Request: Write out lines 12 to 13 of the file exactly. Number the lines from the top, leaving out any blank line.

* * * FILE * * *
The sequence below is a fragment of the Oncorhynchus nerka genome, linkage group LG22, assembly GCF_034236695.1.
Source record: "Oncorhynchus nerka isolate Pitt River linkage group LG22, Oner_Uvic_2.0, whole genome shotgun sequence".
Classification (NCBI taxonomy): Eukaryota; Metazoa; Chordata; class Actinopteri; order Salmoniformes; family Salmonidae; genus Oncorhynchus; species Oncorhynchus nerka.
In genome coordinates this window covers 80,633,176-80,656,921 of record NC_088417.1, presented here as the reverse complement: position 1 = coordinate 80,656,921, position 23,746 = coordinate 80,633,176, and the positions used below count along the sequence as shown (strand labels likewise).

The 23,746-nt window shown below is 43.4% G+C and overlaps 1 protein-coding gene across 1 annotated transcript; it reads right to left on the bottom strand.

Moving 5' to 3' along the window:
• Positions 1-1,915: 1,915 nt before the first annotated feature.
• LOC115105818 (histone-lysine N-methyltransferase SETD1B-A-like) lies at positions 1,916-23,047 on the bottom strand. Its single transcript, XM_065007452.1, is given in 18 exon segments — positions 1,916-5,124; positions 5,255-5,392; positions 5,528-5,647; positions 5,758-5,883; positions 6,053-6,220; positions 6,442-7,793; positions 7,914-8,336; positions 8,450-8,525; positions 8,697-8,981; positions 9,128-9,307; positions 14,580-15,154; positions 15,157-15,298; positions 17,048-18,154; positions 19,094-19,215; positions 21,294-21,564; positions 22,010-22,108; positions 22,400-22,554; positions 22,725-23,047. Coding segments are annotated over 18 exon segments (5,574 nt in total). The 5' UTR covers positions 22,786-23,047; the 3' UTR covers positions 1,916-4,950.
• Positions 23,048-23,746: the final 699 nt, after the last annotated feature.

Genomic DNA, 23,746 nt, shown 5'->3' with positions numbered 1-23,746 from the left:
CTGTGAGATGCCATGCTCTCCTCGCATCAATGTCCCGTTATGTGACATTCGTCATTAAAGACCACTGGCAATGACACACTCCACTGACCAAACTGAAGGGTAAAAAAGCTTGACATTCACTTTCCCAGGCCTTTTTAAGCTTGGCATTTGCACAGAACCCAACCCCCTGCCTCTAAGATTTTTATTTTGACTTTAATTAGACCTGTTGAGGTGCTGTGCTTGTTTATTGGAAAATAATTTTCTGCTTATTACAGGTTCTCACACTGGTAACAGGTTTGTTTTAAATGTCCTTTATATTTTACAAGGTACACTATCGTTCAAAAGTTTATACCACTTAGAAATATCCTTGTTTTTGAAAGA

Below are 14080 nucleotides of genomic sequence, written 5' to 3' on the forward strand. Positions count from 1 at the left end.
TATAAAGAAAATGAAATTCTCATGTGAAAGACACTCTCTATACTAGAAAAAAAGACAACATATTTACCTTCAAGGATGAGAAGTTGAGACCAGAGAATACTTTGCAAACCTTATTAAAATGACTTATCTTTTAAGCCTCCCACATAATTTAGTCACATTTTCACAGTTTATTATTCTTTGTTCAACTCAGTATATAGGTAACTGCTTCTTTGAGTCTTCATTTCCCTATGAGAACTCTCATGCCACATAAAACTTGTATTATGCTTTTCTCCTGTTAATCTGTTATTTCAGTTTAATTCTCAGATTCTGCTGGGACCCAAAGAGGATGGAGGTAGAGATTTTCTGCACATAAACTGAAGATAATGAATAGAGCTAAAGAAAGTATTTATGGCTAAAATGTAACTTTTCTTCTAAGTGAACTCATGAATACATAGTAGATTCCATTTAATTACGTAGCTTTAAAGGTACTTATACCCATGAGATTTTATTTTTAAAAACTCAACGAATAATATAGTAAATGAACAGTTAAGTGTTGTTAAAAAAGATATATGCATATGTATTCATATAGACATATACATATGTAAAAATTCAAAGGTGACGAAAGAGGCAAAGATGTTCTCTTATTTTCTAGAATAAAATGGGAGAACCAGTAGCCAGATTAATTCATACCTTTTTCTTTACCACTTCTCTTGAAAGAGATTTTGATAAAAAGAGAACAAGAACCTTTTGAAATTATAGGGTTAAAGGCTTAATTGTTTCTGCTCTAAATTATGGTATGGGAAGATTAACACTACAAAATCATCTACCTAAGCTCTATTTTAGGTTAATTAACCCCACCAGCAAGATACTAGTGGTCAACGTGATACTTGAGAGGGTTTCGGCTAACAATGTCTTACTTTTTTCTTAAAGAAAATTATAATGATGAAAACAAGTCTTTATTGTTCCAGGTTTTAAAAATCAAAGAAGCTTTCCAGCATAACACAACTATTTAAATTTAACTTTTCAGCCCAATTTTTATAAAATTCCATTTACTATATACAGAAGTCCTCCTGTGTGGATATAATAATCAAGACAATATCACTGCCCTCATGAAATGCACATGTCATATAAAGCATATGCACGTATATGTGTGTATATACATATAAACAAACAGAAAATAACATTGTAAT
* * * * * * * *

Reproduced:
Below are 14080 nucleotides of genomic sequence, written 5' to 3' on the forward strand. Positions count from 1 at the left end.
TATAAAGAAAATGAAATTCTCATGTGAAAGACACTCTCTATACTAGAAAAAAAGACAACATATTTACCTTCAAGGATGAGAAGTTGAGACCAGAGAATACTTTGCAAACCTTATTAAAATGACTTATCTTTTAAGCCTCCCACATAATTTAGTCACATTTTCACAGTTTATTATTCTTTGTTCAACTCAGTATATAGGTAACTGCTTCTTTGAGTCTTCATTTCCCTATGAGAACTCTCATGCCACATAAAACTTGTATTATGCTTTTCTCCTGTTAATCTGTTATTTCAGTTTAATTCTCAGATTCTGCTGGGACCCAAAGAGGATGGAGGTAGAGATTTTCTGCACATAAACTGAAGATAATGAATAGAGCTAAAGAAAGTATTTATGGCTAAAATGTAACTTTTCTTCTAAGTGAACTCATGAATACATAGTAGATTCCATTTAATTACGTAGCTTTAAAGGTACTTATACCCATGAGATTTTATTTTTAAAAACTCAACGAATAATATAGTAAATGAACAGTTAAGTGTTGTTAAAAAAGATATATGCATATGTATTCATATAGACATATACATATGTAAAAATTCAAAGGTGACGAAAGAGGCAAAGATGTTCTCTTATTTTCTAGAATAAAATGGGAGAACCAGTAGCCAGATTAATTCATACCTTTTTCTTTACCACTTCTCTTGAAAGAGATTTTGATAAAAAGAGAACAAGAACCTTTTGAAATTATAGGGTTAAAGGCTTAATTGTTTCTGCTCTAAATTATGGTATGGGAAGATTAACACTACAAAATCATCTACCTAAGCTCTATTTTAGGTTAATTAACCCCACCAGCAAGATACTAGTGGTCAACGTGATACTTGAGAGGGTTTCGGCTAACAATGTCTTACTTTTTTCTTAAAGAAAATTATAATGATGAAAACAAGTCTTTATTGTTCCAGGTTTTAAAAATCAAAGAAGCTTTCCAGCATAACACAACTATTTAAATTTAACTTTTCAGCCCAATTTTTATAAAATTCCATTTACTATATACAGAAGTCCTCCTGTGTGGATATAATAATCAAGACAATATCACTGCCCTCATGAAATGCACATGTCATATAAAGCATATGCACGTATATGTGTGTATATACATATAAACAAACAGAAAATAACATTGTAAT